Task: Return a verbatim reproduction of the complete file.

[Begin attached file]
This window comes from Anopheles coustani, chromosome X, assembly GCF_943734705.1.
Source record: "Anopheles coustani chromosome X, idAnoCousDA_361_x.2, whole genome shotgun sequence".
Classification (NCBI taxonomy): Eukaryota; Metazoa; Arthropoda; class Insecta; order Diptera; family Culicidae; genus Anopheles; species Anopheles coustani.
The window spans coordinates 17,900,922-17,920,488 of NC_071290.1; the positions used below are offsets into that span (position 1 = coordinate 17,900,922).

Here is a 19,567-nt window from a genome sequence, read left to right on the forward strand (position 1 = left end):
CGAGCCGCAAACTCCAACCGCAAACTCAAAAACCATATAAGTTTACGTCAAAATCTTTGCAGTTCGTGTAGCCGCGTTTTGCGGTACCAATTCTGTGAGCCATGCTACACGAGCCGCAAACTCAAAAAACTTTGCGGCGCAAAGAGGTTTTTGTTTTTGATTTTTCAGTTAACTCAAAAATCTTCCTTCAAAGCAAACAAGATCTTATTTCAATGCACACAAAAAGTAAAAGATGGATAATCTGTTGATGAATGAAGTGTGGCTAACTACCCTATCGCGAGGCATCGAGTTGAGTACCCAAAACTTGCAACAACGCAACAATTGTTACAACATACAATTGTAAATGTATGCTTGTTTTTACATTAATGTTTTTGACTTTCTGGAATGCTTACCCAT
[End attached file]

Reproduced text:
This window comes from Anopheles coustani, chromosome X, assembly GCF_943734705.1.
Source record: "Anopheles coustani chromosome X, idAnoCousDA_361_x.2, whole genome shotgun sequence".
Classification (NCBI taxonomy): Eukaryota; Metazoa; Arthropoda; class Insecta; order Diptera; family Culicidae; genus Anopheles; species Anopheles coustani.
The window spans coordinates 17,900,922-17,920,488 of NC_071290.1; the positions used below are offsets into that span (position 1 = coordinate 17,900,922).

Here is a 19,567-nt window from a genome sequence, read left to right on the forward strand (position 1 = left end):
CGAGCCGCAAACTCCAACCGCAAACTCAAAAACCATATAAGTTTACGTCAAAATCTTTGCAGTTCGTGTAGCCGCGTTTTGCGGTACCAATTCTGTGAGCCATGCTACACGAGCCGCAAACTCAAAAAACTTTGCGGCGCAAAGAGGTTTTTGTTTTTGATTTTTCAGTTAACTCAAAAATCTTCCTTCAAAGCAAACAAGATCTTATTTCAATGCACACAAAAAGTAAAAGATGGATAATCTGTTGATGAATGAAGTGTGGCTAACTACCCTATCGCGAGGCATCGAGTTGAGTACCCAAAACTTGCAACAACGCAACAATTGTTACAACATACAATTGTAAATGTATGCTTGTTTTTACATTAATGTTTTTGACTTTCTGGAATGCTTACCCAT